Council 'soft' on dirty dairying

New Zealand's clean and green image is being sold out on the West Coast by the "complacent" regional council's reluctance to prosecute dirty dairying, environmentalists have claimed.

The booming dairy industry was named in a report commissioned by the West Coast District Health Board in June as a factor for the region failing to have any official water sources that met drinking water standards.

In recent years, the West Coast Regional Council (WCRC) has failed to get any convictions for dairy farms in the region that breached effluent discharge rules.

On the other side of the alps, Environment Canterbury staff can set in train a prosecution but on the West Coast, the decision has to be approved by regional councillors, on the recommendation of staff.

Last year, councillors refused to accept a staff recommendation to prosecute a dairy farm.

Kumara environmental campaigner Carey Dillon noted that Ross Scarlett, the current chairman of the WCRC, is also the chairman of Westland Milk Products, the biggest dairy co-operative on the Coast.

WCRC compliance manager Michael Meehan said the council had voted to prosecute a dairy farmer this year but that "was the first in a long time that this council has undertaken". The charge is still before the courts.

He said the regional council monitored whether dairy farms were breaching the rules on effluent discharge, including chartering a helicopter to do a flyover of dairy areas.

With a large area to cover, it still relied on people like Dillon to highlight breaches. It then investigates and, if warranted, issues abatement notices or makes recommendations that the council prosecute the offenders.

"We've got a zero tolerance for effluent in waterways," Meehan said.

He said at the time the regional council voted last year to reject the staff recommendation to prosecute a dairy farmer, Scarlett was not the chairman of the regional council and had voted in favour of prosecution.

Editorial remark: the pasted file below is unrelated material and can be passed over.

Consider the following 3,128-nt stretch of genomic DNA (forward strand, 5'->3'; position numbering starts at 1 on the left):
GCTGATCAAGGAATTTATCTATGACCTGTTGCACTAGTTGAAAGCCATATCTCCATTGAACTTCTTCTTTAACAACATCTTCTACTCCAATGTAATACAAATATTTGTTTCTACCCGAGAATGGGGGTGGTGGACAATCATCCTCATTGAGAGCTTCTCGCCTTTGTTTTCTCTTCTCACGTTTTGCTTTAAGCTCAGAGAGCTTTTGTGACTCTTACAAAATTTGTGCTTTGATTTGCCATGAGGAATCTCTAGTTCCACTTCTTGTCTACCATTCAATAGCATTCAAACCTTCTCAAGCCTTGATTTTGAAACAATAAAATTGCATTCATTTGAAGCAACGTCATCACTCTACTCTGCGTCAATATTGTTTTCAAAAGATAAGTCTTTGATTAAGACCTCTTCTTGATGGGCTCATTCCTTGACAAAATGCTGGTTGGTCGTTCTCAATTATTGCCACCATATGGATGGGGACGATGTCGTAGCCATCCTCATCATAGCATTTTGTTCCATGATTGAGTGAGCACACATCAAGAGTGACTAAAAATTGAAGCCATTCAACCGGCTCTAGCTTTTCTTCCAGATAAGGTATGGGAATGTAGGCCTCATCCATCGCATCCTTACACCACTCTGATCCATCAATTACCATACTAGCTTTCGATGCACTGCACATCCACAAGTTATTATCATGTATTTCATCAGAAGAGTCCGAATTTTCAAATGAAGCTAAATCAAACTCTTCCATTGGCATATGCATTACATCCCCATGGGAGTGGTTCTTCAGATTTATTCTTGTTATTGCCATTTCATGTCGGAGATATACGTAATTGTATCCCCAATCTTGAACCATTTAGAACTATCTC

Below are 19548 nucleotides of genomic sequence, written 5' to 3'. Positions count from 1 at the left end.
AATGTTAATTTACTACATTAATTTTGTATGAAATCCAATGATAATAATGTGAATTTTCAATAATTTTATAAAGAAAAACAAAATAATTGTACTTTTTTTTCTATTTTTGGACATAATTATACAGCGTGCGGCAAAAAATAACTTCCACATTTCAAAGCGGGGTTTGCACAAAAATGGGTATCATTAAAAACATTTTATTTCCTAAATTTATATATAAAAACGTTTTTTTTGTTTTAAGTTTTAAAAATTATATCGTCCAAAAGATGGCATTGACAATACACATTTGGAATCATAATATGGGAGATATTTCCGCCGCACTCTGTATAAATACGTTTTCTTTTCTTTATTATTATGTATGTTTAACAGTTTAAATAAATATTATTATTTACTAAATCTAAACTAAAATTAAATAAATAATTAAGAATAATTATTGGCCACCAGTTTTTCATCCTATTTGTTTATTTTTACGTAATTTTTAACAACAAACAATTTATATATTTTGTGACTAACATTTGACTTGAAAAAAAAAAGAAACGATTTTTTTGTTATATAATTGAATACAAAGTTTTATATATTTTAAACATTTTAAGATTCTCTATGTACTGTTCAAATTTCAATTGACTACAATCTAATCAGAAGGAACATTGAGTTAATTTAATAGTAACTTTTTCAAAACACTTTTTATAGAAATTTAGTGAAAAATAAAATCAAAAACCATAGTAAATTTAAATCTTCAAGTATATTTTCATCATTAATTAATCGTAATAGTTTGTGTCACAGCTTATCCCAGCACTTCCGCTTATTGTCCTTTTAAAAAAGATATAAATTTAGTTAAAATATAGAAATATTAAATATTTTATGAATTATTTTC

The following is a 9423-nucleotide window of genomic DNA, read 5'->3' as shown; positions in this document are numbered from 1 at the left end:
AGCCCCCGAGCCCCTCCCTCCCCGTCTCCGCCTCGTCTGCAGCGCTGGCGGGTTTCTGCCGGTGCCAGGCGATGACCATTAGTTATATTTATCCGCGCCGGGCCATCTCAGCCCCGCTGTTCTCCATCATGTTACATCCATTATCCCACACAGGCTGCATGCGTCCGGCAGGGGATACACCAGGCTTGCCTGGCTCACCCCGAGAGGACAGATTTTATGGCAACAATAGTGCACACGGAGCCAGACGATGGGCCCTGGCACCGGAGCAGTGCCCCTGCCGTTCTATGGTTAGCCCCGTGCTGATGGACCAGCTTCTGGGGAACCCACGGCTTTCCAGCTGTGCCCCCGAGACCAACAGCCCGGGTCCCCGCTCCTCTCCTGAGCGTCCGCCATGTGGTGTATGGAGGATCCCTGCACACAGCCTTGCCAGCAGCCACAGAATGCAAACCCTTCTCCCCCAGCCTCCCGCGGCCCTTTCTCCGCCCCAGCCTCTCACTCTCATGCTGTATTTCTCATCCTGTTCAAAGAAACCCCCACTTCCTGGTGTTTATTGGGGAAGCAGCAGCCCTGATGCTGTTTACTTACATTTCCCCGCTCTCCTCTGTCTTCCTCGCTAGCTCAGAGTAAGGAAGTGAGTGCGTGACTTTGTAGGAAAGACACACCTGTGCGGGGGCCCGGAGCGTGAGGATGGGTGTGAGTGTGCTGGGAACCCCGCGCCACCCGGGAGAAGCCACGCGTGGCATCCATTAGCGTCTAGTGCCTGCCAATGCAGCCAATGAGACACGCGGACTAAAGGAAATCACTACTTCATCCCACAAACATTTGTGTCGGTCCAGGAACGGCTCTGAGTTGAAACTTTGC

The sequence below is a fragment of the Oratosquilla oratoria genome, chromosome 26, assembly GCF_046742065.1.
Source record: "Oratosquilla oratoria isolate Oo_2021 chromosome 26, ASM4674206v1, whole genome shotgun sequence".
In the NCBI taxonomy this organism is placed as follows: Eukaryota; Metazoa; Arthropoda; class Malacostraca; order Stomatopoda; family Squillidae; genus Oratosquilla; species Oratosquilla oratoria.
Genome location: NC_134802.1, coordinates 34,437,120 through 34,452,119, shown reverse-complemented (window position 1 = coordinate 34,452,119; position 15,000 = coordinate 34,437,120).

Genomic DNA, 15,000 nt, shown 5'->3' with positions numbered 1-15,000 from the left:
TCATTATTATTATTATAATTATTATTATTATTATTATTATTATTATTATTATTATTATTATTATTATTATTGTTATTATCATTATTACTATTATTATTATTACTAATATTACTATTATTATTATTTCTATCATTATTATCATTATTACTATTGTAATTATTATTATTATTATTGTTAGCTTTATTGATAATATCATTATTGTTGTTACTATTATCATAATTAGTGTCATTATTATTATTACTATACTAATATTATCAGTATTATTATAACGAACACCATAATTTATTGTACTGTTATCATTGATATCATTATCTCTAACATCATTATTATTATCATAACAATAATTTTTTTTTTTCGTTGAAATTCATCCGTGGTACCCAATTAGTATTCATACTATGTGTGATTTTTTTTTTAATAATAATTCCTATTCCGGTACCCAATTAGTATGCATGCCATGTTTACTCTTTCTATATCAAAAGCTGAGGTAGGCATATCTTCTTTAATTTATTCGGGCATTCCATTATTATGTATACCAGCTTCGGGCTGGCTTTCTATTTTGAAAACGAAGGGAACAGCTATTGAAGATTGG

Two weeks ago, Dillon sent photographs to Meehan of an Orwell Creek dairy farm, near Ahaura in the Grey Valley, prompting the WCRC to serve an abatement notice on the farmer.

Dillon wanted the farmer prosecuted, and said there were many cases of dirty dairying in the Grey Valley upstream of the intake for Greymouth's water supply.

"I visited the (Orwell Creek) site again on the weekend and all he's done is move an electric fence around the drain," he said.

"We walked up the Grey riverbed and we were shocked. We immediately found and visited three separate sites that are extremely concerning one place had miles and miles of electric fencing in the riverbed and he's feeding them out there.

"We spotted several more we could not access in the same area. One involves the pollution of a public water supply.

"It's clear now this practice of polluting waterways and flaunting the WCRC rules for discharges to land is widespread. It's very, very concerning.

"We're only looking at a very small sample of a very big area. We don't have the resources we're just concerned citizens. Westland Milk Products has to take responsibility and the monitoring responsibility lies with the West Coast Regional Council and Westland Dairy Company.

"We're going to call on the Government to intervene and ensure there is proper monitoring and enforcement of environmental laws for our region."

Greens co-leader Russel Norman said Dillon's photographs were "shocking" and demonstrated what he called the complacency of the WCRC.

"With evidence like these photos, which show a gross violation of health, water and farming standards, not to mention animal welfare, I have to question the regional council's commitment to either the environment or the health of the residents of the West Coast.

"But sadly, these photos are nothing out of the ordinary. In single-minded pursuit of profit, some farmers increasing stock numbers beyond their ability to care for them, and so we see cattle forced to find feed anywhere vegetation will grow."

The Dominion Post